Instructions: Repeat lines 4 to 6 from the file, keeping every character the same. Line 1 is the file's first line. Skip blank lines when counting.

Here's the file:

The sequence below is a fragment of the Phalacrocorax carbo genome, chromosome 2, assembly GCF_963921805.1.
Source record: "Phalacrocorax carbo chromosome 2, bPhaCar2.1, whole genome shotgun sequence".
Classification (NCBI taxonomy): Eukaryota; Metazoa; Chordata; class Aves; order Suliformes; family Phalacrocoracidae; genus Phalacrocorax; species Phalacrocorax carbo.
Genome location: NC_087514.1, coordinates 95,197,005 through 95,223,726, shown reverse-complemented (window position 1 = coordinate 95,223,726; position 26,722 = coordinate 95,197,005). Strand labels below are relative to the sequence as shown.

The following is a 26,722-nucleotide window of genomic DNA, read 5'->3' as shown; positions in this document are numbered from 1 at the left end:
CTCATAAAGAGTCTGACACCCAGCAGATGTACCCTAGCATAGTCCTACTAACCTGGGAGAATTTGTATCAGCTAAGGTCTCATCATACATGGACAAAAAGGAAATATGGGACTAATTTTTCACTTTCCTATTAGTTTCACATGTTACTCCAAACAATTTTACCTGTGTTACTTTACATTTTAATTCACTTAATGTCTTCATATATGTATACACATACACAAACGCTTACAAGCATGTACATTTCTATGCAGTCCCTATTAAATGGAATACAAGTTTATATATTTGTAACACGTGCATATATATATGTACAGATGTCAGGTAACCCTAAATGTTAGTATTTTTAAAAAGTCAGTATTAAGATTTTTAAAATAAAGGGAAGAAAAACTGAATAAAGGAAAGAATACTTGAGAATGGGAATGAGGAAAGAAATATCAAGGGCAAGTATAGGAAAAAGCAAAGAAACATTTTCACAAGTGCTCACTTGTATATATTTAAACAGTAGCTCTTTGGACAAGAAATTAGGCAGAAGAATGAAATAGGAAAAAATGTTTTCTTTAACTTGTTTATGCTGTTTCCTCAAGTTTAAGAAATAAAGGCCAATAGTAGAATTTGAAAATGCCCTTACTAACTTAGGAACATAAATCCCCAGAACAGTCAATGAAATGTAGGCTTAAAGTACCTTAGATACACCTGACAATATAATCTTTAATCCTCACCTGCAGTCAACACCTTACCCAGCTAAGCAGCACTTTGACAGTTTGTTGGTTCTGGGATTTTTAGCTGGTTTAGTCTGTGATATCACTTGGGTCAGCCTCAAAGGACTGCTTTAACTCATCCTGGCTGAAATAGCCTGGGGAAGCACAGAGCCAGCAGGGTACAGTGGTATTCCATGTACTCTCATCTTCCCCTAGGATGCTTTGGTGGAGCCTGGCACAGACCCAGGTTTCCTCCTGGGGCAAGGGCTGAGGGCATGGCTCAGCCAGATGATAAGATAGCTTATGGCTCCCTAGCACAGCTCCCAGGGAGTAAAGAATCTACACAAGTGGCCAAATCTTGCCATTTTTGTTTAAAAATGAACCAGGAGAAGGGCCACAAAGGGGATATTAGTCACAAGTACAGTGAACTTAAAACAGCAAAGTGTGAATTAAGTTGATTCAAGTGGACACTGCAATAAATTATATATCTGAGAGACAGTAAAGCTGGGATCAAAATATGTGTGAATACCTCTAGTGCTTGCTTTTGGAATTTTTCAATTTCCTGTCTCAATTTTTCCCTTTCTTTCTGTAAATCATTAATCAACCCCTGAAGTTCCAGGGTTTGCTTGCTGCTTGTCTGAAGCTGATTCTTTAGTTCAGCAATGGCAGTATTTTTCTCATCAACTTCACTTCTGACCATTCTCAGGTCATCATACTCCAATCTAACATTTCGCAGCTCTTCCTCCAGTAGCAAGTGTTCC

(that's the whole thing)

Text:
Genome location: NC_087514.1, coordinates 95,197,005 through 95,223,726, shown reverse-complemented (window position 1 = coordinate 95,223,726; position 26,722 = coordinate 95,197,005). Strand labels below are relative to the sequence as shown.

The following is a 26,722-nucleotide window of genomic DNA, read 5'->3' as shown; positions in this document are numbered from 1 at the left end:
CTCATAAAGAGTCTGACACCCAGCAGATGTACCCTAGCATAGTCCTACTAACCTGGGAGAATTTGTATCAGCTAAGGTCTCATCATACATGGACAAAAAGGAAATATGGGACTAATTTTTCACTTTCCTATTAGTTTCACATGTTACTCCAAACAATTTTACCTGTGTTACTTTACATTTTAATTCACTTAATGTCTTCATATATGTATACACATACACAAACGCTTACAAGCATGTACATTTCTATGCAGTCCCTATTAAATGGAATACAAGTTTATATATTTGTAACACGTGCATATATATATGTACAGATGTCAGGTAACCCTAAATGTTAGTATTTTTAAAAAGTCAGTATTAAGATTTTTAAAATAAAGGGAAGAAAAACTGAATAAAGGAAAGAATACTTGAGAATGGGAATGAGGAAAGAAATATCAAGGGCAAGTATAGGAAAAAGCAAAGAAACATTTTCACAAGTGCTCACTTGTATATATTTAAACAGTAGCTCTTTGGACAAGAAATTAGGCAGAAGAATGAAATAGGAAAAAATGTTTTCTTTAACTTGTTTATGCTGTTTCCTCAAGTTTAAGAAATAAAGGCCAATAGTAGAATTTGAAAATGCCCTTACTAACTTAGGAACATAAATCCCCAGAACAGTCAATGAAATGTAGGCTTAAAGTACCTTAGATACACCTGACAATATAATCTTTAATCCTCACCTGCAGTCAACACCTTACCCAGCTAAGCAGCACTTTGACAGTTTGTTGGTTCTGGGATTTTTAGCTGGTTTAGTCTGTGATATCACTTGGGTCAGCCTCAAAGGACTGCTTTAACTCATCCTGGCTGAAATAGCCTGGGGAAGCACAGAGCCAGCAGGGTACAGTGGTATTCCATGTACTCTCATCTTCCCCTAGGATGCTTTGGTGGAGCCTGGCACAGACCCAGGTTTCCTCCTGGGGCAAGGGCTGAGGGCATGGCTCAGCCAGATGATAAGATAGCTTATGGCTCCCTAGCACAGCTCCCAGGGAGTAAAGAATCTACACAAGTGGCCAAATCTTGCCATTTTTGTTTAAAAATGAACCAGGAGAAGGGCCACAAAGGGGATATTAGTCACAAGTACAGTGAACTTAAAACAGCAAAGTGTGAATTAAGTTGATTCAAGTGGACACTGCAATAAATTATATATCTGAGAGACAGTAAAGCTGGGATCAAAATATGTGTGAATACCTCTAGTGCTTGCTTTTGGAATTTTTCAATTTCCTGTCTCAATTTTTCCCTTTCTTTCTGTAAATCATTAATCAACCCCTGAAGTTCCAGGGTTTGCTTGCTGCTTGTCTGAAGCTGATTCTTTAGTTCAGCAATGGCAGTATTTTTCTCATCAACTTCACTTCTGACCATTCTCAGGTCATCATACTCCAATCTAACATTTCGCAGCTCTTCCTCCAGTAGCAAGTGTTCC